Tigers vs. Oklahoma State Cowboys
Oct. 11, 2008
Tiger AP ranking: 3th
Oct. 11, 2008
Tiger AP ranking: 3th
The joke in Green Bay was that the most useless guy on the sidelines every Sunday was Vince Lombardi. It wasn’t a knock on his coaching ability, but rather recognition of the hall of fame coach’s inexhaustible pregame prep. Lombardi made certain his players were the best-conditioned athletes on the field. He drilled them on the most basic of plays until they could execute them in their sleep. He motivated so completely that his team feared not only losing, but disappointing him in any way. If there was anything in a football game that could be controlled, Lombardi found a way to control it.
Lombardi died of cancer in 1970 at the age of 57. Twenty-seven years later, the Green Bay Packers won Super Bowl XXXI—their first since he had coached them. The city held a parade to honor their heroes, and a photo of the celebration ran in newspapers across the country. Off to the side stood a middle-aged man, a bit removed from the festivities. He wore an overcoat and a brimmed hat and appeared to be taking in the moment with great pride.
The man looked exactly like Vince Lombardi.
In sports, there are things that can be controlled, and then there’s the heebie-jeebie stuff. More often than not, there’s no heebie-jeebie stuff at all—the team that’s expected to win does. Sometimes there’s a single defining heebie-jeebie moment, like the 1980 Notre Dame-Michigan game. On the last play of the game the Irish attempted a 51-yard field goal into the teeth of a 15-mph wind. The wind had been blowing all game, and as the kicker counted his steps from the placeholder, the flags at the top of the goal posts suddenly went limp. Harry Oliver’s boot cleared the uprights by a foot, giving the Fighting Irish a 29-27 victory and leading to many eyewitness accounts of Touchdown Jesus intervention.
Sometimes, there’s no defining heebie-jeebie moment. Something just feels right. Or wrong.
My trip to Columbia began uneventfully. That is, until I realized that my tiger tail was missing. Mizzou fans hang one from their trunks as they make their way to the games. My father always did, anyway, as he drove the two hours on I-70 from St. Louis to Columbia. I continued the tradition, honking at other fans who did the same. But on Thursday I realized that my friend Kitty still had my tiger tail from last weekend’s trip to Nebraska. She offered to make arrangements for me to pick it up, but I decided that I could do without it for one week, in effect thumbing my nose at fate.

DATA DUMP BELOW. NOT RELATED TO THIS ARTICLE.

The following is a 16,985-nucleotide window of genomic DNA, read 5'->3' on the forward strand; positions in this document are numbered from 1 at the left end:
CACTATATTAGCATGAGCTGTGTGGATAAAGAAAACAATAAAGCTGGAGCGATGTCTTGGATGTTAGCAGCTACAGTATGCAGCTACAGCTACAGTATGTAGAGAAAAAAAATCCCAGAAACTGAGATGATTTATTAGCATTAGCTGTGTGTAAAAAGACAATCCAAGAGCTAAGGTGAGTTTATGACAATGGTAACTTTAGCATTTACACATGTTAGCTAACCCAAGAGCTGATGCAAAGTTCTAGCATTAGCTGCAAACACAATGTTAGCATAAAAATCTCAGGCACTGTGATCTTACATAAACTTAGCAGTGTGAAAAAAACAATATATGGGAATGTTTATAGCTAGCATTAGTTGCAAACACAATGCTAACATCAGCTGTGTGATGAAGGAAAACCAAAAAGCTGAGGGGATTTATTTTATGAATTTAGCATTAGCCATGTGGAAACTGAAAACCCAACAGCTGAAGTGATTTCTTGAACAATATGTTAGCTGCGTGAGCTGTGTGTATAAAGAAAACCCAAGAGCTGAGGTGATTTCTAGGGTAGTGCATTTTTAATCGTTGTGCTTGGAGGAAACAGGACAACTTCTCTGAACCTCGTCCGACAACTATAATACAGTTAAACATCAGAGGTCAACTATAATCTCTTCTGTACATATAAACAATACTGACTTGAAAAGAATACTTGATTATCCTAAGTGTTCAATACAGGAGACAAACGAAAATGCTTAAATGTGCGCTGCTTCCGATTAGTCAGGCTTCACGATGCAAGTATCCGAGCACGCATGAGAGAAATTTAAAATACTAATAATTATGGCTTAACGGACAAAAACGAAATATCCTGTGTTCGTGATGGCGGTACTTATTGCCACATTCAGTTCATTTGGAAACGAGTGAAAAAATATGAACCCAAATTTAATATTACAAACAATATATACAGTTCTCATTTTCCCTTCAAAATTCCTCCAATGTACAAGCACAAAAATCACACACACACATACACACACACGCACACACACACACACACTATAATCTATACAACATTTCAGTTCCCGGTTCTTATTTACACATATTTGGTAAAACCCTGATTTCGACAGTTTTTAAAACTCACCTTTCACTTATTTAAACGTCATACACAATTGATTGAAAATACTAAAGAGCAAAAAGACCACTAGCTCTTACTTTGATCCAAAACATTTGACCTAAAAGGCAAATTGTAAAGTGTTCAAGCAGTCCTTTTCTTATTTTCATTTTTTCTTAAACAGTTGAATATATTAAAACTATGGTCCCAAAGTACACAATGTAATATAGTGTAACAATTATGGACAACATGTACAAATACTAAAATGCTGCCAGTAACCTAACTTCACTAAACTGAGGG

I was traveling to see the Tigers take on #17 ranked Oklahoma State. Oddsmakers had slated Missouri almost a two touchdown favorite, largely because the game would take place in Columbia and OSU hadn’t yet played a team worth a sheet of detergent coupons.
Oklahoma State always struck me as sort of an odd team. For starters, they go by a grab bag of names. The Cowboys. The Cowpokes. The ’Pokes. OSU. Okie State. Okie Light. Their campus is located in Stillwater, where polite folks admit there isn’t much to do and less polite folks call it “Stoolwater.” Their primary benefactor is Forbes list hedge fund guy and alternative energy TV spokesmodel T. Boone Pickens. He’s given $265 million to the OSU athletic department, and apparently when you do that, they name the stadium after you. I don’t know the reason they decided to drop the “T” and call it Boone Pickens Stadium, but it doesn’t sound all that removed from dropping Jethro Bodine’s middle initial.
OSU’s team mascot is “Pistol Pete,” a mustachioed cowboy who totes a pair of six-shooters. That’s not so odd, except when you consider that there are two other Pistol Petes, one at the University of Wyoming and the other at New Mexico State. Wouldn’t it be confusing for fans if they ever scheduled each other? Should I cheer for this mascot or throw kettle corn at him? I suppose the issue could be settled with a duel. These bowlegged muppets already have guns, for crissakes. Why not give ’em real ammunition and square them off at 20 paces? Winner gets to keep the big head. I’m not condoning the killing of mascots, of course. Rather, let’s see who can shoot off the other’s giant mascot cowboy hat first. Whoever loses can give a slapstick western comedy double take, along the lines of, “Dang gum it! I just had a hat!” This would be a real crowd pleaser, because everyone loves slapstick western comedy.
On the (tailless, trunk-nude) trip down, I listened to the news. The past week had been the worst in Wall Street history. Coupled with the $700 billion government bank bailout and a presidential race less than a month away, talk radio enlisted a parade of experts who declared that while they had no idea what to do, it must be done quickly. My personal take is that we got into this mess largely due to Americans’ eternal optimism. As a nation we think nothing of borrowing from a banker named Lefty.